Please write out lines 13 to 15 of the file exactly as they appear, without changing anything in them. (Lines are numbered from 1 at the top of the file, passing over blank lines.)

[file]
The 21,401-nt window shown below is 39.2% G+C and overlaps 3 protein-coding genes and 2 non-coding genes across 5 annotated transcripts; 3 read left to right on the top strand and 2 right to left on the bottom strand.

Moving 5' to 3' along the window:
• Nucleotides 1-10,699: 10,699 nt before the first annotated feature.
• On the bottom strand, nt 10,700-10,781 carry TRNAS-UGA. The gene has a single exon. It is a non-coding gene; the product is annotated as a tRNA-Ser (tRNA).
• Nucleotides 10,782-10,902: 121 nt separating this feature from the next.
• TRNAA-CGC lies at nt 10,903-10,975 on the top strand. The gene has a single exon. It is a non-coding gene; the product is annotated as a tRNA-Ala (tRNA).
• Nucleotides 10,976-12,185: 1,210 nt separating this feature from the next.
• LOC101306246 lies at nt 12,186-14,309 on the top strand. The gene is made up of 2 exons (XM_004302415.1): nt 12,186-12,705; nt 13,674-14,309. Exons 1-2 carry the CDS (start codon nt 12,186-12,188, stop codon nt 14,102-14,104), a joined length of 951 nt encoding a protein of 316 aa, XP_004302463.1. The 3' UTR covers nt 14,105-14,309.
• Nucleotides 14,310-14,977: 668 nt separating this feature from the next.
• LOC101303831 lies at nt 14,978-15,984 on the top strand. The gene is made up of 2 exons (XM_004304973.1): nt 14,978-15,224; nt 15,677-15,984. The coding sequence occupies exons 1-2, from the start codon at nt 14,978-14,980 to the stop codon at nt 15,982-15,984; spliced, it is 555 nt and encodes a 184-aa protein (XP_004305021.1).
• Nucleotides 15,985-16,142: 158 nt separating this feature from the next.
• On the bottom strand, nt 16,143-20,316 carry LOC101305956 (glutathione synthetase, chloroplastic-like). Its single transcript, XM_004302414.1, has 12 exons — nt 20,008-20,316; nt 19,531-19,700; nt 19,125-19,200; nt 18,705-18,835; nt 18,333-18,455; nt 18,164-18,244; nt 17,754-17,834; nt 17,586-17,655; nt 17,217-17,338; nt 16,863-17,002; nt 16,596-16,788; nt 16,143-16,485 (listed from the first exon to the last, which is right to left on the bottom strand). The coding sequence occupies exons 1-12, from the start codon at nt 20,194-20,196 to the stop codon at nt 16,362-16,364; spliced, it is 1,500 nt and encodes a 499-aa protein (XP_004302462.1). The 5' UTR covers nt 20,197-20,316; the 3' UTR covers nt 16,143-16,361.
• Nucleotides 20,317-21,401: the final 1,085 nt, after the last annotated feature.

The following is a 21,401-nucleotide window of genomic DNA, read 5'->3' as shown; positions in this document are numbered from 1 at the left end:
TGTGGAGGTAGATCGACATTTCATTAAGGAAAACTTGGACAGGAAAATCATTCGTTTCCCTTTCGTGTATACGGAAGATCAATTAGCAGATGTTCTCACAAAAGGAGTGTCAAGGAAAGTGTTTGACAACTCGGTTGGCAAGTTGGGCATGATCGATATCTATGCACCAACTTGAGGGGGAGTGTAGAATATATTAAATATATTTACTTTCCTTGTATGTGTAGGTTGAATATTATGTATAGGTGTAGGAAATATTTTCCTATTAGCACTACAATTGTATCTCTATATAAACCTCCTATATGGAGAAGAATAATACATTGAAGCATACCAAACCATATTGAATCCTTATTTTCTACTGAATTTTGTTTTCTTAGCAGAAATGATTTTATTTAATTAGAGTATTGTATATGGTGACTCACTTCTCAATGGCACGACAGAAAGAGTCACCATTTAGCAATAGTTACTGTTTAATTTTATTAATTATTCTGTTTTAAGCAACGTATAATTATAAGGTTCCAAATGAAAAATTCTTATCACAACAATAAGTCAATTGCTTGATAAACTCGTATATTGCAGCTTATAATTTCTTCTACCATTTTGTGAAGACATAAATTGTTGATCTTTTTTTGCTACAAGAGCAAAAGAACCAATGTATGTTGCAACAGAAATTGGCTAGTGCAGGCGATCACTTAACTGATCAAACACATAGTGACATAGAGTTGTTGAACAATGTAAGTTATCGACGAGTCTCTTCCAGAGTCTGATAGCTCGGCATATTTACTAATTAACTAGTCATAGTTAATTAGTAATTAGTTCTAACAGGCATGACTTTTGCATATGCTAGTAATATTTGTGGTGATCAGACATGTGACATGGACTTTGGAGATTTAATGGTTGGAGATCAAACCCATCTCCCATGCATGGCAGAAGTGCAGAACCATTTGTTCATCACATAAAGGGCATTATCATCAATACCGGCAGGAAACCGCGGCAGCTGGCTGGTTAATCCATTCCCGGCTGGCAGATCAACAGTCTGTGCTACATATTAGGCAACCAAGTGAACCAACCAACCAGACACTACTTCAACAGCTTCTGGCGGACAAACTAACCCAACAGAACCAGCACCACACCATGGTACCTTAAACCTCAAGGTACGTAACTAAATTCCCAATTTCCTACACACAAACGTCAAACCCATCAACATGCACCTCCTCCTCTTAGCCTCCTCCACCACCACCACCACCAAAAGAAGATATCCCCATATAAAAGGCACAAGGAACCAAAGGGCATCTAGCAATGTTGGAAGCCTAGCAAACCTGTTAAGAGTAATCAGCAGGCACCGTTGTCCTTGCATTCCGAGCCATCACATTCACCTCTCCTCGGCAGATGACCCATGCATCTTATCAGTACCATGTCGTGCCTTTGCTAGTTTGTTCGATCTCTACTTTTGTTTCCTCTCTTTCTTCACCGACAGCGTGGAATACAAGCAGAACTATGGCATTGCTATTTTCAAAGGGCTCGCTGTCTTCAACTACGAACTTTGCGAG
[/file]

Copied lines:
• Nucleotides 20,317-21,401: the final 1,085 nt, after the last annotated feature.

The following is a 21,401-nucleotide window of genomic DNA, read 5'->3' as shown; positions in this document are numbered from 1 at the left end:
TGTGGAGGTAGATCGACATTTCATTAAGGAAAACTTGGACAGGAAAATCATTCGTTTCCCTTTCGTGTATACGGAAGATCAATTAGCAGATGTTCTCACAAAAGGAGTGTCAAGGAAAGTGTTTGACAACTCGGTTGGCAAGTTGGGCATGATCGATATCTATGCACCAACTTGAGGGGGAGTGTAGAATATATTAAATATATTTACTTTCCTTGTATGTGTAGGTTGAATATTATGTATAGGTGTAGGAAATATTTTCCTATTAGCACTACAATTGTATCTCTATATAAACCTCCTATATGGAGAAGAATAATACATTGAAGCATACCAAACCATATTGAATCCTTATTTTCTACTGAATTTTGTTTTCTTAGCAGAAATGATTTTATTTAATTAGAGTATTGTATATGGTGACTCACTTCTCAATGGCACGACAGAAAGAGTCACCATTTAGCAATAGTTACTGTTTAATTTTATTAATTATTCTGTTTTAAGCAACGTATAATTATAAGGTTCCAAATGAAAAATTCTTATCACAACAATAAGTCAATTGCTTGATAAACTCGTATATTGCAGCTTATAATTTCTTCTACCATTTTGTGAAGACATAAATTGTTGATCTTTTTTTGCTACAAGAGCAAAAGAACCAATGTATGTTGCAACAGAAATTGGCTAGTGCAGGCGATCACTTAACTGATCAAACACATAGTGACATAGAGTTGTTGAACAATGTAAGTTATCGACGAGTCTCTTCCAGAGTCTGATAGCTCGGCATATTTACTAATTAACTAGTCATAGTTAATTAGTAATTAGTTCTAACAGGCATGACTTTTGCATATGCTAGTAATATTTGTGGTGATCAGACATGTGACATGGACTTTGGAGATTTAATGGTTGGAGATCAAACCCATCTCCCATGCATGGCAGAAGTGCAGAACCATTTGTTCATCACATAAAGGGCATTATCATCAATACCGGCAGGAAACCGCGGCAGCTGGCTGGTTAATCCATTCCCGGCTGGCAGATCAACAGTCTGTGCTACATATTAGGCAACCAAGTGAACCAACCAACCAGACACTACTTCAACAGCTTCTGGCGGACAAACTAACCCAACAGAACCAGCACCACACCATGGTACCTTAAACCTCAAGGTACGTAACTAAATTCCCAATTTCCTACACACAAACGTCAAACCCATCAACATGCACCTCCTCCTCTTAGCCTCCTCCACCACCACCACCACCAAAAGAAGATATCCCCATATAAAAGGCACAAGGAACCAAAGGGCATCTAGCAATGTTGGAAGCCTAGCAAACCTGTTAAGAGTAATCAGCAGGCACCGTTGTCCTTGCATTCCGAGCCATCACATTCACCTCTCCTCGGCAGATGACCCATGCATCTTATCAGTACCATGTCGTGCCTTTGCTAGTTTGTTCGATCTCTACTTTTGTTTCCTCTCTTTCTTCACCGACAGCGTGGAATACAAGCAGAACTATGGCATTGCTATTTTCAAAGGGCTCGCTGTCTTCAACTACGAACTTTGCGAG